What it takes.
The other day Cúán and I met for coffee. It happened to be the day NOMA announced it was “closing”. Our social media feeds had been inundated with striking headlines that the world’s best restaurant would be shutting its doors. René Redzepi’s face pictured beneath the scrawling titles. Conveniently, most outlets failed to lead their stories with the crucial fact that NOMA is in fact staying a little while longer in its Copenhagen location. That fact being, it is reinventing itself (like many 19 year olds) into a food laboratory. A very fine example of knowing what sells - papers and bums on seats! Our conversation turned from click bait to passions. ‘What are you most passionate about?’ Cúán asked me. ‘God, what a bloody huge question to unpack over my oat flat white Cúán’, I thought before fumbling for an answer. Later that day, and since then, I’ve been thinking about this question and contemplating how your passion can often manifest itself through perfection and obsession (*cough* NOMA). So much so, it can get anxiously tied up with perceptions of success.
For me, this tapestry of questions comes at a time when I, myself, am going through my own transformation. Maybe not quite as newsworthy as NOMA, but in less than a month I’ll no longer be baking at Scéal Bakery, which has been my home away from home for almost 4 years. It is in this small little bakery in the heart of Dublin that I accidentally found my passion, lost it for a little while, and found it again.
So where did it all begin?
Almost six years ago, I was sitting in the back of a hire car with my two sisters driving along the jagged coastline of Northern Ireland. A girls trip, tracing the footsteps of our grandparents. I had been complaining the whole time about my job as a personal assistant and decided it was now or never to take the plunge into something new. My student debt and English degree haunted me, telling me I shouldn’t waste all that time and money! A chef, I thought. That’ll be perfect. I’m sure I’ll pay back my £60,000 (plus interest and still accruing) worth of debt. Oh, how I laugh now. Luckily enough, my sister knew some people in the industry back home in London, so I ferociously emailed every one of them without bothering to look out the window onto the Atlantic Ocean. When we returned to the big smoke, I began following up with all these chefs, food stylists and restaurants hoping one of them would give me the light of day. Luckily, they did and so began 2 years of on/off work experience, where I absorbed kitchen life whenever I could whilst also holding down paid jobs.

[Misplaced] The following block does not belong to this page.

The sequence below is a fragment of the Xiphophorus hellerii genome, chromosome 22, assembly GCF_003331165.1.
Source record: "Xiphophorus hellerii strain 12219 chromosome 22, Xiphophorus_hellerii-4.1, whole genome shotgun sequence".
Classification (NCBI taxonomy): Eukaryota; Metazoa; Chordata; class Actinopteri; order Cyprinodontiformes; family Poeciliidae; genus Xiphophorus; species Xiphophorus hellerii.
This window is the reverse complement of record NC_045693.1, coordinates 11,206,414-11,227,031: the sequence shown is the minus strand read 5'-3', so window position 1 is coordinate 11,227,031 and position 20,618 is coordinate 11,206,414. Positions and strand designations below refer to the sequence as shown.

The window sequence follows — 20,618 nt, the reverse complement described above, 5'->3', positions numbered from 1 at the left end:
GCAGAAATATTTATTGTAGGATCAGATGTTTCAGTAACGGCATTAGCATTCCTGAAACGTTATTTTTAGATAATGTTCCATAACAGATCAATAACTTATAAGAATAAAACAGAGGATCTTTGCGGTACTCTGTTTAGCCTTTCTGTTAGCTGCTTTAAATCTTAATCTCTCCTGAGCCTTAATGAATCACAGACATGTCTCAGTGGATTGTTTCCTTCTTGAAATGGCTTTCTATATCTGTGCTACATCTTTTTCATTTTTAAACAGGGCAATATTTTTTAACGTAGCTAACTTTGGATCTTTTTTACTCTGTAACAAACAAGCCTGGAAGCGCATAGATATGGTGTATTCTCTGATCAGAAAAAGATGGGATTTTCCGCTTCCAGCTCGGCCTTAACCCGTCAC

Let’s fast forward to 2019, through the tears, the burns, the uncertainties, to landing myself back on this island, in the little kitchen at Scéal where I found my passion. When I joined I’d never worked in a bakery, nor lived abroad, but my eagerness to learn somehow convinced Shane and Charlotte (my bosses and now lifelong friends) to give me a job. Within a year of nurturing, I graduated from pastry creams to laminated doughs and began a love affair with Ronda (a table top sheeter manufactured by Rondo), with whom I’ve spent many an hour. The regimented lines produced by feeding stacks of butter and dough through the mechanical rolling pin gives me the ultimate amount of satisfaction. Just look at those layers! From here, I levelled up, taking on the bake shifts. It was in those wee hours of the night that I first noticed those perfectionist tendencies reveal themselves. I began questioning every small variable, ‘why are the tips of the croissants falling over?’, ‘why is that cookie a little flat?, ‘why hasn’t that ganache whipped to that perfect soft peak?’ The fussing, the nitpicking and the second guessing made me irritable and unsatisfied. Nothing seemed to meet the high standards I had set for myself. In hindsight, this inevitably pushed me forward to be a better pastry chef / baker, to fall further in love with what I do, but it also came with its downsides.
What’s it like working in a bakery?
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